Veterans give Trump, Clinton sharply different response in Charlotte

Trump and Pence address thousands of veterans at the VFW Convention

Republican nominee for President, Donald Trump, and his running mate, Mike Pence, spoke to veterans about the need for VA reform at the 117th Veterans of Foreign Wars Convention in Charlotte on July 26, 2016.
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Republican nominee for President, Donald Trump, and his running mate, Mike Pence, spoke to veterans about the need for VA reform at the 117th Veterans of Foreign Wars Convention in Charlotte on July 26, 2016.

Republican presidential candidate Donald Trump repeatedly attacked his Democratic rival Hillary Clinton on Tuesday, drawing cries of “Lock her up!” from the audience at the Veterans of Foreign Wars Convention in Charlotte.

The crowd’s reaction was a sharp contrast to Monday when Clinton faced the same group, receiving a polite but noticeably quieter reception. In a 25-minute speech, Trump also said he would root out government corruption, overturn the “rigged” system, improve VA health care and establish a 24-hour hotline in the White House for veterans to call and voice complaints about the service.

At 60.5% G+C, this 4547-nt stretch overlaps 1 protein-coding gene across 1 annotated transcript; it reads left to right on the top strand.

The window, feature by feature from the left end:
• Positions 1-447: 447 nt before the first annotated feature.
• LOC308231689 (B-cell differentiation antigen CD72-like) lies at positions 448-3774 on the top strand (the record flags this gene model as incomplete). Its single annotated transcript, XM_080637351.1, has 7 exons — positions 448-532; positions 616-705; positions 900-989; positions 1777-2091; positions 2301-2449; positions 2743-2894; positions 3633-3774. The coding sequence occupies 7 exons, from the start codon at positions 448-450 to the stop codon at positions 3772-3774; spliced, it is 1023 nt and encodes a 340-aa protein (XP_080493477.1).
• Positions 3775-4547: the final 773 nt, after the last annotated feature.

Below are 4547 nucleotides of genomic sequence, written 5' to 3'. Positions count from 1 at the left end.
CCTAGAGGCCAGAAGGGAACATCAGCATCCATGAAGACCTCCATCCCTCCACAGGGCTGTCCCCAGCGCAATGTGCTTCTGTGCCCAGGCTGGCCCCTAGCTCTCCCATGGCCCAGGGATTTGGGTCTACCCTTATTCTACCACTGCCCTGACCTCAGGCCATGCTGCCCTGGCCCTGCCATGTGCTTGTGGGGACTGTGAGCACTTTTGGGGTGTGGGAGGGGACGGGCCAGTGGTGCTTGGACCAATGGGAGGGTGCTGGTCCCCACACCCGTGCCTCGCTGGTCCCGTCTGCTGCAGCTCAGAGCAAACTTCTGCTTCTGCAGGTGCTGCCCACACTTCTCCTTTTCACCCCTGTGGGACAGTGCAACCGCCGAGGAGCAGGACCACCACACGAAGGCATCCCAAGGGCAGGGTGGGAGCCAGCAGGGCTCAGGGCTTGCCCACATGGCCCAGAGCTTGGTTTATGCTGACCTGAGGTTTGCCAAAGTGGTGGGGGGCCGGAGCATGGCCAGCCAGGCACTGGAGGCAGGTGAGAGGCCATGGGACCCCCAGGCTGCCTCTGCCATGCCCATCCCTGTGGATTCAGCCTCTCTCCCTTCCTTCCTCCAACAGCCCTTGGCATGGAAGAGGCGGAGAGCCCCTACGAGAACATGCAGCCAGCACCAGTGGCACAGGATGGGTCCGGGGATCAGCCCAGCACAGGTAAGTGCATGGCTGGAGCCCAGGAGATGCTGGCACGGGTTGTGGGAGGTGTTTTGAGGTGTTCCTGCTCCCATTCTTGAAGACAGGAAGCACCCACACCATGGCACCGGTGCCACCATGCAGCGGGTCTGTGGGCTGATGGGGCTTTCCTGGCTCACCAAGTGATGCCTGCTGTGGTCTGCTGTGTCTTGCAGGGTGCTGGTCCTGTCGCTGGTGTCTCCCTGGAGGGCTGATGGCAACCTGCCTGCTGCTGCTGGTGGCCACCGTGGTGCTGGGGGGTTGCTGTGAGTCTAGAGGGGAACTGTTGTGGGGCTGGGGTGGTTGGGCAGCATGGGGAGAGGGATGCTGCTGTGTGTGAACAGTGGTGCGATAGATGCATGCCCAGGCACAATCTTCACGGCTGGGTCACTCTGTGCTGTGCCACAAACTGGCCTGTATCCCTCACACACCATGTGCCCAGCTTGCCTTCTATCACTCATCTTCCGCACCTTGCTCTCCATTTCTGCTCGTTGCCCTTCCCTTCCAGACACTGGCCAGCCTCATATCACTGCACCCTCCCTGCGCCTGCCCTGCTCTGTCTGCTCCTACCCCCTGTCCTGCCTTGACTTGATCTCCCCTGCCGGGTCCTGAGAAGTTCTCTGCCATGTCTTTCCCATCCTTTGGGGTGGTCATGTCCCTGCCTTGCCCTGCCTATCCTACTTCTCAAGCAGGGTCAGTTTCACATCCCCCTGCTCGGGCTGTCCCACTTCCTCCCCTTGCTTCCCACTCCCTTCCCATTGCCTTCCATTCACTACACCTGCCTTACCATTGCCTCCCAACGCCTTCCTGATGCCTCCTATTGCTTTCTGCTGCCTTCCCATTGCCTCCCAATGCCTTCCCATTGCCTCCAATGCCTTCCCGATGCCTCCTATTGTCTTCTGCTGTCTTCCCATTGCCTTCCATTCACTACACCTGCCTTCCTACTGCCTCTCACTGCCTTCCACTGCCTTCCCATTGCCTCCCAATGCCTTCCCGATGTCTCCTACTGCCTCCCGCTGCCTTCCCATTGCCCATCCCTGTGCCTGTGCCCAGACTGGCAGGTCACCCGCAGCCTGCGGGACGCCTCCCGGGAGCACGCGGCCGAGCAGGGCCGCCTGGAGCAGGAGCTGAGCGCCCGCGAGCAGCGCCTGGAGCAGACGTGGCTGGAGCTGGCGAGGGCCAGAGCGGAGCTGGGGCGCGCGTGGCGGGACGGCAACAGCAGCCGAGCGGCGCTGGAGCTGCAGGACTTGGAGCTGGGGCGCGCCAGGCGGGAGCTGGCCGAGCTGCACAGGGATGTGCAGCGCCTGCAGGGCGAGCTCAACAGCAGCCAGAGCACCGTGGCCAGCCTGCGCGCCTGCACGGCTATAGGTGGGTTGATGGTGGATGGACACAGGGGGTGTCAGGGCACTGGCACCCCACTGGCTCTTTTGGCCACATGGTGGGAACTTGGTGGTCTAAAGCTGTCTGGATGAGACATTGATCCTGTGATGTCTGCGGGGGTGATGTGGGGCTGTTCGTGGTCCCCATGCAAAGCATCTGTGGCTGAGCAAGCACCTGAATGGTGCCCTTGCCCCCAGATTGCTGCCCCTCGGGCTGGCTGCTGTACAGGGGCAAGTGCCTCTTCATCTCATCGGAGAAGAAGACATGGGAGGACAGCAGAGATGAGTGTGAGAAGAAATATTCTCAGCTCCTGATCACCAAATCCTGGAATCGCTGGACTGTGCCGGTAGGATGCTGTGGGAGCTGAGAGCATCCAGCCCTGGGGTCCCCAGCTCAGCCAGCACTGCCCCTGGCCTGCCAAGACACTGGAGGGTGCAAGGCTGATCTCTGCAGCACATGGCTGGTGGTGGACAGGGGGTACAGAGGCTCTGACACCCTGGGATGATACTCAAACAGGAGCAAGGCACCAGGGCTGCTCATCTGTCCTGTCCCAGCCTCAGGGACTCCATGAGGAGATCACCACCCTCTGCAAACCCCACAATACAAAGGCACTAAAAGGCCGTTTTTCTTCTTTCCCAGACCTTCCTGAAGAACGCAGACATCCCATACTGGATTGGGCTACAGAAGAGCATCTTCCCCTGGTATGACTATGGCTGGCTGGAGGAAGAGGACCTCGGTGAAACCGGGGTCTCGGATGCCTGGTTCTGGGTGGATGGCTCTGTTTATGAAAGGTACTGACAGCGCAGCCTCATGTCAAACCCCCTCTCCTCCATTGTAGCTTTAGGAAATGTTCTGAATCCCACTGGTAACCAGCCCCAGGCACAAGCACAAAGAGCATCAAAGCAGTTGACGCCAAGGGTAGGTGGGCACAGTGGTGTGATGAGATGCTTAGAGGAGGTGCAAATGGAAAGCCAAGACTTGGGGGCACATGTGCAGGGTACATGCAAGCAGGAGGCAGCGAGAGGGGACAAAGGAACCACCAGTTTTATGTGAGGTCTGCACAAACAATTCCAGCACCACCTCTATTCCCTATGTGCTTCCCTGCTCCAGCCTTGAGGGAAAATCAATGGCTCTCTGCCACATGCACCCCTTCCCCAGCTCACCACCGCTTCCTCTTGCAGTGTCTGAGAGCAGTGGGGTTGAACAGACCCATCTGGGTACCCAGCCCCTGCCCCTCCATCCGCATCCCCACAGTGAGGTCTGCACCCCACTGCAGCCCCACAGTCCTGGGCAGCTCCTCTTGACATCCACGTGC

“This could keep me very busy at night, folks. This could take the place of Twitter,” Trump said of the hotline, which he said he would personally respond to if complaints weren’t addressed.

Trump’s visit to Charlotte followed his Monday evening campaign rally in Winston-Salem, and a July 5 event in Raleigh. Clinton visited Charlotte July 5 for a joint rally with President Barack Obama.

Both candidates’ repeated visits highlight the state’s electoral importance: North Carolina is a battleground that could go to Democrats or Republicans in November. Clinton and Trump are virtually tied in North Carolina, polls show.